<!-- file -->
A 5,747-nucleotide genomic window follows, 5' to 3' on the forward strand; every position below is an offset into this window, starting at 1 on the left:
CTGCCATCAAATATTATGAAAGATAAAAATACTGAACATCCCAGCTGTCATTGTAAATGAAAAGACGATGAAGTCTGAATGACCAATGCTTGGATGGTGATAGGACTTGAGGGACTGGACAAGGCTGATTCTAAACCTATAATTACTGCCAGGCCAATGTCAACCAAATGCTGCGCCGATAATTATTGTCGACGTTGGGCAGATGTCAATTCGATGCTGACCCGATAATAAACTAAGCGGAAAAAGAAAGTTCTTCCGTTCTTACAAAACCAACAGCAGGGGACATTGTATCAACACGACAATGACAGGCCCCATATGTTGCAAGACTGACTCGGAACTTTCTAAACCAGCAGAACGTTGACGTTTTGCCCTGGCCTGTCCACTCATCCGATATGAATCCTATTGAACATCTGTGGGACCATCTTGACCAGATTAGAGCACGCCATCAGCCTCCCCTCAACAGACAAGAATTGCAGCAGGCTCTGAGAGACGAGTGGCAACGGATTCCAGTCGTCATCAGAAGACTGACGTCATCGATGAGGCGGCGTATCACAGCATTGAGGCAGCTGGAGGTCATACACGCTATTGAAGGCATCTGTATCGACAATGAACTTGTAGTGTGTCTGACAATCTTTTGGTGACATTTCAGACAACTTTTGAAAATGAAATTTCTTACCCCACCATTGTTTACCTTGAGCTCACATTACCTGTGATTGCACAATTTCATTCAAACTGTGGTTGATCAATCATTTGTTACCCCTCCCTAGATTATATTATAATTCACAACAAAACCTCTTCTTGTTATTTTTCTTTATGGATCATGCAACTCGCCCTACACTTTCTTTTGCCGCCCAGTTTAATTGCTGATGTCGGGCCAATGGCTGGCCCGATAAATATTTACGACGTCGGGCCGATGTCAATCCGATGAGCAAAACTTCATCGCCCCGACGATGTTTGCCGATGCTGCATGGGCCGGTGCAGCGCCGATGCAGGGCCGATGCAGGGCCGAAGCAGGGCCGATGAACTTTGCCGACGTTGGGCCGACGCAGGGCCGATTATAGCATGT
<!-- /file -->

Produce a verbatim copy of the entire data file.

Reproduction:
A 5,747-nucleotide genomic window follows, 5' to 3' on the forward strand; every position below is an offset into this window, starting at 1 on the left:
CTGCCATCAAATATTATGAAAGATAAAAATACTGAACATCCCAGCTGTCATTGTAAATGAAAAGACGATGAAGTCTGAATGACCAATGCTTGGATGGTGATAGGACTTGAGGGACTGGACAAGGCTGATTCTAAACCTATAATTACTGCCAGGCCAATGTCAACCAAATGCTGCGCCGATAATTATTGTCGACGTTGGGCAGATGTCAATTCGATGCTGACCCGATAATAAACTAAGCGGAAAAAGAAAGTTCTTCCGTTCTTACAAAACCAACAGCAGGGGACATTGTATCAACACGACAATGACAGGCCCCATATGTTGCAAGACTGACTCGGAACTTTCTAAACCAGCAGAACGTTGACGTTTTGCCCTGGCCTGTCCACTCATCCGATATGAATCCTATTGAACATCTGTGGGACCATCTTGACCAGATTAGAGCACGCCATCAGCCTCCCCTCAACAGACAAGAATTGCAGCAGGCTCTGAGAGACGAGTGGCAACGGATTCCAGTCGTCATCAGAAGACTGACGTCATCGATGAGGCGGCGTATCACAGCATTGAGGCAGCTGGAGGTCATACACGCTATTGAAGGCATCTGTATCGACAATGAACTTGTAGTGTGTCTGACAATCTTTTGGTGACATTTCAGACAACTTTTGAAAATGAAATTTCTTACCCCACCATTGTTTACCTTGAGCTCACATTACCTGTGATTGCACAATTTCATTCAAACTGTGGTTGATCAATCATTTGTTACCCCTCCCTAGATTATATTATAATTCACAACAAAACCTCTTCTTGTTATTTTTCTTTATGGATCATGCAACTCGCCCTACACTTTCTTTTGCCGCCCAGTTTAATTGCTGATGTCGGGCCAATGGCTGGCCCGATAAATATTTACGACGTCGGGCCGATGTCAATCCGATGAGCAAAACTTCATCGCCCCGACGATGTTTGCCGATGCTGCATGGGCCGGTGCAGCGCCGATGCAGGGCCGATGCAGGGCCGAAGCAGGGCCGATGAACTTTGCCGACGTTGGGCCGACGCAGGGCCGATTATAGCATGT